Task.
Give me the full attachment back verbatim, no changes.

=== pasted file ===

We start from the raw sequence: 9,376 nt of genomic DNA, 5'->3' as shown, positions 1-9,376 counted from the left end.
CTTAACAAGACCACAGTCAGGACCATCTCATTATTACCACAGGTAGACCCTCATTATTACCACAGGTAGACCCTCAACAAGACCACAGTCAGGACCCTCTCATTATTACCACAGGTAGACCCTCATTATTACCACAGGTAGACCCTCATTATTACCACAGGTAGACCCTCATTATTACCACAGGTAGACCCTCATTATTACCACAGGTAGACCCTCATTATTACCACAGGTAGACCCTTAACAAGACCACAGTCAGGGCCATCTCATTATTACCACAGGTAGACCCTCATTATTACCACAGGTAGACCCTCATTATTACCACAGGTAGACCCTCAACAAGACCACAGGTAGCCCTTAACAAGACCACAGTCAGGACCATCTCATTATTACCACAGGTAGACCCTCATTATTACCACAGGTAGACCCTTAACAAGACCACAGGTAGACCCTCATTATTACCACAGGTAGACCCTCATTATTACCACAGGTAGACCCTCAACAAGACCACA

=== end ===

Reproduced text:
We start from the raw sequence: 9,376 nt of genomic DNA, 5'->3' as shown, positions 1-9,376 counted from the left end.
CTTAACAAGACCACAGTCAGGACCATCTCATTATTACCACAGGTAGACCCTCATTATTACCACAGGTAGACCCTCAACAAGACCACAGTCAGGACCCTCTCATTATTACCACAGGTAGACCCTCATTATTACCACAGGTAGACCCTCATTATTACCACAGGTAGACCCTCATTATTACCACAGGTAGACCCTCATTATTACCACAGGTAGACCCTCATTATTACCACAGGTAGACCCTTAACAAGACCACAGTCAGGGCCATCTCATTATTACCACAGGTAGACCCTCATTATTACCACAGGTAGACCCTCATTATTACCACAGGTAGACCCTCAACAAGACCACAGGTAGCCCTTAACAAGACCACAGTCAGGACCATCTCATTATTACCACAGGTAGACCCTCATTATTACCACAGGTAGACCCTTAACAAGACCACAGGTAGACCCTCATTATTACCACAGGTAGACCCTCATTATTACCACAGGTAGACCCTCAACAAGACCACA